1. Calling for an “immediate ceasefire, an end to the occupation of Gaza and the liberation of all hostages, the unimpeded flow of immediate humanitarian access to all occupied Indigenous People’s territories, and full respect for international human rights law in all occupied Indigenous People’s lands,” including the West Bank and Gaza.

  2. Denouncing “all forms of violence against Indigenous Peoples” by supporting “an end to the violent, illegal occupation of all Indigenous Peoples’ lands.”

  3. Reminding states of their “Treaty, moral and legal obligations to fully respect human rights and law, and its norms and standards, including respect of international treaties, which call on states to achieve peaceful co-existence with Indigenous Peoples.”

  4. Instructing the new national chief to “immediately” send a letter to Prime Minister Justin Trudeau calling for a permanent ceasefire.

When given the opportunity to speak before voting on his resolution commenced, Littlechild called scenes of death and destruction coming out of Gaza a “sad revelation” for the Indigenous Peoples of Turtle Island.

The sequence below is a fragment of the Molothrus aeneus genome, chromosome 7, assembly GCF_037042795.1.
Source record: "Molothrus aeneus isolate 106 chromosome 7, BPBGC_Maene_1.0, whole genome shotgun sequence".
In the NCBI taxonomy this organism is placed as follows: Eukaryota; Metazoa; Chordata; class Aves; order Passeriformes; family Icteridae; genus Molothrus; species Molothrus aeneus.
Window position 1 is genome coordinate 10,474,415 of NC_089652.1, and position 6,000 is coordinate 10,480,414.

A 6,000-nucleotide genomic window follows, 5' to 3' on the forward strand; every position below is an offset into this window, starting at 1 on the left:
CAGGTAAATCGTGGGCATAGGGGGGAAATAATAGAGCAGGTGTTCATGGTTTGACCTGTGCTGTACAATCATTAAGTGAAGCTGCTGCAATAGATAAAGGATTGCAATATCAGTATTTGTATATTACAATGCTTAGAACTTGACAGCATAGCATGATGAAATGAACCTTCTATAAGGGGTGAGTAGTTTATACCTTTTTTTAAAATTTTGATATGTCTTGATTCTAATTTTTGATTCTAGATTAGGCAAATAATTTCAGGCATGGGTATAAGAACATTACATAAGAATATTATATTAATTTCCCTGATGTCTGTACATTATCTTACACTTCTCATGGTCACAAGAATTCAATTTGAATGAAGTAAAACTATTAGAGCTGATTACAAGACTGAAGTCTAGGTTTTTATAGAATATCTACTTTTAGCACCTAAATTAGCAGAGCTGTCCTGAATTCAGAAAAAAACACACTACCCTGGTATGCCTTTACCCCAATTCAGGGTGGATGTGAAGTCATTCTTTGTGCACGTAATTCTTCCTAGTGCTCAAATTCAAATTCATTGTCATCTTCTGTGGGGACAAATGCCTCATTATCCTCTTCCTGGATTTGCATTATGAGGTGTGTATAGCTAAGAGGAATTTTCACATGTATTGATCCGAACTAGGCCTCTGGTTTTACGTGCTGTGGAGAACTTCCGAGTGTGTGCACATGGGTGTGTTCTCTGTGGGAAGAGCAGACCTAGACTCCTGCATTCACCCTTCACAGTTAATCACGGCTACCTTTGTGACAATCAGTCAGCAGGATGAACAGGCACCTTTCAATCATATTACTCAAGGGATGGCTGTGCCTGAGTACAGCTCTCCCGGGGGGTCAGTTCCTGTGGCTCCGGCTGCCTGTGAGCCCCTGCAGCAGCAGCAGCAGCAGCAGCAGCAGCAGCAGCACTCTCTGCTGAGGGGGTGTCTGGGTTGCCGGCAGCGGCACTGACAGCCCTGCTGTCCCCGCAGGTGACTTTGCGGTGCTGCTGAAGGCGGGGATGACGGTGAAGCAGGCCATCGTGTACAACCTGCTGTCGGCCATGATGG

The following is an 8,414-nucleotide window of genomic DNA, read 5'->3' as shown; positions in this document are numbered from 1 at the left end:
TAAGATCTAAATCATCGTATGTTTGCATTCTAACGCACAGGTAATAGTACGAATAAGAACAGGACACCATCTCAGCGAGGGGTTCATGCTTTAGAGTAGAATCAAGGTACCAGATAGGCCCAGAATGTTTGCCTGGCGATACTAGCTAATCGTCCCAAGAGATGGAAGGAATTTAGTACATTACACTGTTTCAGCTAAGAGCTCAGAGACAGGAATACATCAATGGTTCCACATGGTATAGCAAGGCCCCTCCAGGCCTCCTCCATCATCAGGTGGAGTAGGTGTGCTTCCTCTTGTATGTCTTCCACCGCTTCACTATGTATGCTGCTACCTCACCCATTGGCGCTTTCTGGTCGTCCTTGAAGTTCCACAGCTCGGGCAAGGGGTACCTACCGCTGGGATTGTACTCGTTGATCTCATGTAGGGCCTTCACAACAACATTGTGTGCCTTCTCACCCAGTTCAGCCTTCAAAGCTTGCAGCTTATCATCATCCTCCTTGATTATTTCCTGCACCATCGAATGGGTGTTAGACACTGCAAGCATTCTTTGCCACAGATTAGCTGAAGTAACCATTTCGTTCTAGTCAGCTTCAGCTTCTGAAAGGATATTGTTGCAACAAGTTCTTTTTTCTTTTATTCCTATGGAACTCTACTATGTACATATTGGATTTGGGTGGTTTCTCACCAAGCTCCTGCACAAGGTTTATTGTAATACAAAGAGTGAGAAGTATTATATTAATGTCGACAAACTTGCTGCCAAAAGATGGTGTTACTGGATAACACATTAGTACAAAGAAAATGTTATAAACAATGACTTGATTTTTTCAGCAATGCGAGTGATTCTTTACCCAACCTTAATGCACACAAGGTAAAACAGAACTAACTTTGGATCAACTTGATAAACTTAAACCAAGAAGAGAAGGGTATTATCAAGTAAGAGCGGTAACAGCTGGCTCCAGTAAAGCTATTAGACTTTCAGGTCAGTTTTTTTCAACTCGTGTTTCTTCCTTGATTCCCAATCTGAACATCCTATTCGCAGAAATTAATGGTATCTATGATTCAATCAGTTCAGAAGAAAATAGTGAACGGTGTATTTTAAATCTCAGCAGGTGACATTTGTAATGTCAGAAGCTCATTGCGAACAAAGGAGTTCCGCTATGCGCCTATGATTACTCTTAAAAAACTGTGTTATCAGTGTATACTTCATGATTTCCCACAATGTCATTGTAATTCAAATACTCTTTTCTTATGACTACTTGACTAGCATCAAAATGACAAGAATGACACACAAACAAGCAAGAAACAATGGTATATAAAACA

“We see and hear that thousands of children have been killed. We see and hear thousands of elders have been killed, sometimes used as human shields. This horrific tragedy impacts each of us, especially when it involves Indigenous Peoples,” he said.

Littlechild encuraged the AFN to join the chorus of international Indigenous voices, including the International Indian Treaty Council and Sámi Parliament of Norway, who have approached the situation in Israel and Palestine through the lens of Indigenous rights.

“When there’s dispossession of life, dispossession of language, dispossession of territory contrary to our international treaties, then we must say something.”

“Our own Treaty calls on us to promote peace and friendship, and under that context we can’t help but get up and speak out against something that’s contrary totally to peace,” he said, highlighting the importance of international solidarity among Indigenous Peoples.

“When there’s dispossession of life, dispossession of language, dispossession of territory contrary to our international treaties, then we must say something.”